Class I 30.0-34.9
Class II 35.0–39.9
Class III  40 and above

Diabetes and weight gain – Does being overweight impact your risk of diabetes complications?

Most diabetes complications are connected to chronically high blood glucose which corrodes the arteries, leading to a build-up of plaque, and increasing the risk of adverse events such as heart attack and stroke.8,9

Being overweight or obese makes it increasingly difficult to manage blood-sugar levels and is likely to accelerate the progression of type 2 diabetes.10

But excess weight also puts the body under increased strain with or without diabetes. So, there is a risk of complications related to obesity, such as heart failure, stroke and high blood pressure.11

How to reduce the risk of long-term complications with type 2 diabetes

Diabetes, stroke and cardiovascular disease


Weight loss and diabetes – How to manage weight?

While the principles of managing obesity and diabetes seem simple, the formula for success can vary from person to person. Our genetic variations mean we all store and spend energy differently. Our ability to make healthy choices – such as shopping for (and affording) healthy food, or having the time and energy to exercise – can be driven by our economies, but also the environments in which we live.

Diabetes and weight management is about striking a balance between nutrition, exercise, and mindset. More often than not, success requires a combination of different solutions.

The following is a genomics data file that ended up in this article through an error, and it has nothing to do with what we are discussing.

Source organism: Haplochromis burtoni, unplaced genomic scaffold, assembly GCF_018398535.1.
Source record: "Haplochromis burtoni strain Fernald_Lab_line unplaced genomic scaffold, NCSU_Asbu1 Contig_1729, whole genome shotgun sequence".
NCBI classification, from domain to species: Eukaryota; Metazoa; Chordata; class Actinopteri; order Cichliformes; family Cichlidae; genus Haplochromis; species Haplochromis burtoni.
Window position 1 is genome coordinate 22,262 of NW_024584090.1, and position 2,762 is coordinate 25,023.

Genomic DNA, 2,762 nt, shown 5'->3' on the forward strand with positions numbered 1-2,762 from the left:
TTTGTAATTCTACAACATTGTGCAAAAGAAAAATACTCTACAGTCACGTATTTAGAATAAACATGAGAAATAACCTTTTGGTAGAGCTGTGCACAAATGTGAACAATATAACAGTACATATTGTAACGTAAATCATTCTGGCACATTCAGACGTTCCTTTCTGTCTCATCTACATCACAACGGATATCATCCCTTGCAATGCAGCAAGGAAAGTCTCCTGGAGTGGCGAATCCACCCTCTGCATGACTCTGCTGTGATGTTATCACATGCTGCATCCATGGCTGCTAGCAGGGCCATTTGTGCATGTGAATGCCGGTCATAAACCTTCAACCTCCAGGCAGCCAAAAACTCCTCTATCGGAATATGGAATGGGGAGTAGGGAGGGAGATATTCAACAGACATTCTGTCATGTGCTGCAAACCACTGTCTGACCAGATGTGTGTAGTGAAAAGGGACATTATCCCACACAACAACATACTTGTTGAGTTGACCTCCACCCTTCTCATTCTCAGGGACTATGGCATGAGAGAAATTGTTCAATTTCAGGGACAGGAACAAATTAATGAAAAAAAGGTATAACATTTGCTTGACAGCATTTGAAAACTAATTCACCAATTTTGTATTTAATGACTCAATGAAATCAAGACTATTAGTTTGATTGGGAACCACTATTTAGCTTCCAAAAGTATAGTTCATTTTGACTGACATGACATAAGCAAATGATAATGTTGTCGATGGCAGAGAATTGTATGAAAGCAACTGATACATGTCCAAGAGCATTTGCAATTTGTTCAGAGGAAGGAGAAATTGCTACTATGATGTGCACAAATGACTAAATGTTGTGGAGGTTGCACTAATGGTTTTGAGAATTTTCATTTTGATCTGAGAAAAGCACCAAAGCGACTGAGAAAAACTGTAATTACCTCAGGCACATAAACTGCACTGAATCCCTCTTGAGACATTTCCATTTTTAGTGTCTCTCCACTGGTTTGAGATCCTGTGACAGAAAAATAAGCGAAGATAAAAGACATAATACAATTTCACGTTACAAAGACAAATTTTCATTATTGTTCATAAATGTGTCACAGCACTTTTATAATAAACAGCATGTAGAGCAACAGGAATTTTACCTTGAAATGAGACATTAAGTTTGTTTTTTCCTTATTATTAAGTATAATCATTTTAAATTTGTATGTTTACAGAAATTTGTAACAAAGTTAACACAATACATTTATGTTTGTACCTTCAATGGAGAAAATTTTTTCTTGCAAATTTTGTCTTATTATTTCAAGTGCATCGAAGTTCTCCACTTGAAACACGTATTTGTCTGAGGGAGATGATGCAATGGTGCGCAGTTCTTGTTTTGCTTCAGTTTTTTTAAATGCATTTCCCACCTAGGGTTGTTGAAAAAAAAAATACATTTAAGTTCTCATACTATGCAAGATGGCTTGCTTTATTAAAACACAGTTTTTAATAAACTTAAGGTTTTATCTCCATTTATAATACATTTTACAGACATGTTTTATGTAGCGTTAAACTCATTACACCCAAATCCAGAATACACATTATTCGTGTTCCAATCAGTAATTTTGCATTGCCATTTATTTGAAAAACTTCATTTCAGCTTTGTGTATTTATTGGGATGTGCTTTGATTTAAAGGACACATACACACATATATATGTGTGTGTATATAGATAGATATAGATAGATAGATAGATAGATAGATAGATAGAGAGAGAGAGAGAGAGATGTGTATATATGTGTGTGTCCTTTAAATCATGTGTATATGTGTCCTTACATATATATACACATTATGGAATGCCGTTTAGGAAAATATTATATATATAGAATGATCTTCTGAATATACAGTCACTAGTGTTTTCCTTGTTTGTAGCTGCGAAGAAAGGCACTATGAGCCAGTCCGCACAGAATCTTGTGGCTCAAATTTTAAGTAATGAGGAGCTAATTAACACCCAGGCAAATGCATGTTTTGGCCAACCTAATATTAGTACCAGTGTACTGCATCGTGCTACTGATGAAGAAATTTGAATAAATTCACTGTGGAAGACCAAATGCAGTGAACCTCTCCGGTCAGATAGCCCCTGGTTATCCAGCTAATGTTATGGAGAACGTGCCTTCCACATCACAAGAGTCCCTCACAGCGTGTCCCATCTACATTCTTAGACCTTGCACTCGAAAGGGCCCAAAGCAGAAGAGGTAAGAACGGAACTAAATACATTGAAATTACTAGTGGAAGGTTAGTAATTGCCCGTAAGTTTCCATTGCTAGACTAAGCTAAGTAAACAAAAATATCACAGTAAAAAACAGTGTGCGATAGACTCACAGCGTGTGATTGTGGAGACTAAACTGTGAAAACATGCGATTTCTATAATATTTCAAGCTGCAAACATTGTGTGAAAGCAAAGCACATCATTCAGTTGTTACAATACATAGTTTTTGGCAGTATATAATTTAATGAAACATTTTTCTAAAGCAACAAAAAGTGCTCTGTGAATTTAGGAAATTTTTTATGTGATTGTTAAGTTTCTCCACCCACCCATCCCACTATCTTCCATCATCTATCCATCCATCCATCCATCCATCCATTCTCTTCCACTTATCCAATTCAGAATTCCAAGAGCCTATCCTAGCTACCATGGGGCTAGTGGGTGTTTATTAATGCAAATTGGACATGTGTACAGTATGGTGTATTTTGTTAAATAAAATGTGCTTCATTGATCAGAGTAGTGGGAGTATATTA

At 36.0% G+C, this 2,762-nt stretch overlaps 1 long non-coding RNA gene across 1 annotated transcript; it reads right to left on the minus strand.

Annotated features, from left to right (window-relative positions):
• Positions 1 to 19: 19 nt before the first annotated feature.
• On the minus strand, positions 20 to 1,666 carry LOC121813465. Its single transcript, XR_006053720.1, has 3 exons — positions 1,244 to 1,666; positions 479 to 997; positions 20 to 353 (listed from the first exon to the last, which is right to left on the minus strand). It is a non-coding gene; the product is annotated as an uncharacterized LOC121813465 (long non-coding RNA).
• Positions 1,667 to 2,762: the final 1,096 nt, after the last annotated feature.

Nutrition and lifestyle

Understanding nutrition means understanding how the calories you consume affect your body. It’s not simply about eating less and exercising more, but rather finding the right balance between calorie intake and energy output.

For example, if somebody plays 18 holes of golf on a Sunday, then sits on a plane for 24 hours on a Monday, that represents two totally different energy spends, and our bodies require totally different calorie levels to make it through those days. The energy spend will also vary for people of different weights.12

We need to be aware of when our energy spend goes up, and when it goes down, and be prepared to adjust our calorie intake based on that.

To simplify the equation: consuming more calories than you spend = weight gain. Burning more calories than you consume = weight loss.12

How to manage diabetes through exercise

How to manage diabetes with diet

Environmental factors

Where you live, education, income and occupation can all play a role in your weight and your ability to manage it. When life gets busy, we often reach out for whatever is nearest or cheapest. But that is rarely the best thing for us.